Time for change

Published : Mar 11, 2011 00:00 IST

The judiciary suffers from an unbecoming misbehaviour syndrome. - AP

The judiciary suffers from an unbecoming misbehaviour syndrome. - AP

The time has come for a democratic revolt against the judiciary and for the appointment of a performance commission for judges.

DELINQUENCY of judges must be rooted out. They should be socialist, secular and democratic by conviction, simple in life and straightforward in behaviour. Judges correct the executive's aberrations. When legislatures violate the Constitution by unconstitutional actions, courts quash such actions. But the egregious exaggeration that shocks the public is the terrible catastrophe of judicial corruption.

To quote Felix Frankfurter in Bridges vs California, 314 U.S. 252, 289 (1941):

Judges as persons, or courts as institutions, are entitled to no greater immunity from criticism than other persons or institutions. Just because the holders of judicial office are identified with the interests of justice they may forget their common human frailties and fallibilities. There have sometimes been martinets upon the bench as there have also been pompous wielders of authority who have used the paraphernalia of power in support of what they called their dignity. Therefore judges must be kept mindful of their limitations and of their ultimate public responsibility by a vigorous stream of criticism expressed with candour however blunt.

Even High Court and Supreme Court judges are suspected of bribery and delinquency. Today, the judiciary suffers from an unbecoming misbehaviour syndrome. The most respected and sublime sector of public service, namely, the judiciary, is losing its credibility. I quote Winston Churchill and Lord Scrutton to prove the poor credentials of the judges.

The Secretary of State for the Home Department (W.S. Churchill) on the second reading of the Trade Unions (No.2) Bill, 1911 (26 H.C. Deb. col. 1922) said:

The courts hold justly a high, and I think unequalled pre-eminence in the respect of the world in criminal cases, and in civil cases between man and man, no doubt, they deserve and command the respect and admiration of all classes of the community, but where class issues are involved, it is impossible to pretend that the courts command the same degree of general confidence. On the contrary, they do not, and a very large number of our population have been led to the opinion that they are, unconsciously, no doubt, biased.

(Honorary Members: No, no', Withdraw' and interruption.)

Lord Justice Scrutton in an address delivered to the University of Cambridge Law Society on November 18, 1920 (1 Cambridge Law Journal, page 8):

The habits you are trained in, the people with whom you mix, lead to your having a certain class of ideas of such a nature that, when you have to deal with other ideas, you do not give as sound and accurate judgments as you would wish. This is one of the great difficulties at present with Labour. Labour says Where are your impartial judges? They all move in the same circle as the employers, and they are all educated and nursed in the same ideas as the employers. How can a labour man or a trade unionist get impartial justice?' It is very difficult sometimes to be sure that you have put yourself into a thoroughly impartial position between two disputants, one of your own class and one not of your class.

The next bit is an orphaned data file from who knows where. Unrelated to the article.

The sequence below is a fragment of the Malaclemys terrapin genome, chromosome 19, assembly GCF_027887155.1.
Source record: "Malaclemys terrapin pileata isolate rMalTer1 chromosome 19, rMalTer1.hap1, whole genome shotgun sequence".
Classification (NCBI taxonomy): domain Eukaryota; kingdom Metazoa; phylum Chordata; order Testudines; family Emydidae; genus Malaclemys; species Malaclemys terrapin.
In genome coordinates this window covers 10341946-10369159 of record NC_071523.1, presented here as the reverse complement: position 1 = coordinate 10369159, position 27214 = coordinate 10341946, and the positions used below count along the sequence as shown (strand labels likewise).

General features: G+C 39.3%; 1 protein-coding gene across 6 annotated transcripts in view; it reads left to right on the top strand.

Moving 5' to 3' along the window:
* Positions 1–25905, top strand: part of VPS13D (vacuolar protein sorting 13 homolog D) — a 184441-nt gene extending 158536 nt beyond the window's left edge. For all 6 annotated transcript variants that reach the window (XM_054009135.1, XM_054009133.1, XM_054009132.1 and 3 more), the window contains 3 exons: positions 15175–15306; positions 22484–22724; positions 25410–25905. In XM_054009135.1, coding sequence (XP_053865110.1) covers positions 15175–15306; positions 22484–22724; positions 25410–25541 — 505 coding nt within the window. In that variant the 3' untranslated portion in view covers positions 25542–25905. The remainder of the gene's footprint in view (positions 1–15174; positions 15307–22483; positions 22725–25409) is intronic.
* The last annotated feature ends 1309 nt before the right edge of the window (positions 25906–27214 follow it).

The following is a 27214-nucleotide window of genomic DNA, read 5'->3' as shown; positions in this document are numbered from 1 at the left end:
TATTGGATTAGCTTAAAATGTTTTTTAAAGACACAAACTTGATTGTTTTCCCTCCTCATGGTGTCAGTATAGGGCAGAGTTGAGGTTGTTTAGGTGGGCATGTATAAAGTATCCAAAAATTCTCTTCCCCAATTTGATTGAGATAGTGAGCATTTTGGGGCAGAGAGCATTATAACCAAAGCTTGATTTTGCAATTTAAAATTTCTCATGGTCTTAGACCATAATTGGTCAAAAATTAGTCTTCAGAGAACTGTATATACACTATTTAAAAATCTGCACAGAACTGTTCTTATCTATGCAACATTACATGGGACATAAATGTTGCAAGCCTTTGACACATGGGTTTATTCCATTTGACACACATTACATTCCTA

We require a performance commission to eliminate the robed brethren who are guilty of goofiness and gross culpability. We require a constitutional code of conduct and good behaviour for judges. When they are guilty, a commission of high integrity and critical incisiveness must investigate into charges against them, and if found guilty they shall be removed without impeachment.

David Pannick in his delightful book ( Judges, 1987) has observed:

Mr. Justice Jackson of the U.S. Supreme Court observed in 1952 that men who make their way to the bench sometimes exhibit vanity, irascibility, narrowness, arrogance and other weaknesses to which human flesh is heir'. It would be surprising, indeed alarming, if some of the eminent legal minds that constitute the English judiciary did not, on their rare off days, act injudiciously. This was recently recognised by Lord Chancellor Hailsham. Those who sit in judgment occasionally become subject to what he called judges' disease', that is to say a condition of which the symptoms may be pomposity, irritability, talkativeness, proneness to obiter dicta [that is, statements not necessary for the decision in the case], a tendency to take short-cuts. A judge may grow unfit for his office in many ways. It is therefore important to consider what sanctions exist in relation to judges who are unable to act in a judicial manner.

In short, mountebanks, though few, creep into the Bench, and their judgments bind even though absurd. To secure sound balanced pronouncements, we may require a performance commission to eliminate such mountebanks after due inquiry. In the U.S. at the state level there are performance commissions. Even David Pannick has supported such an institution. We must have one in India too.

It is no longer a mere case of taking bribes or one of deciding cases in favour of the wealthy class. Sharp practice, tricky strategies and cute conspiracy have become the methodology of some in the judiciary. Luckily, they are yet few, but it is bad enough.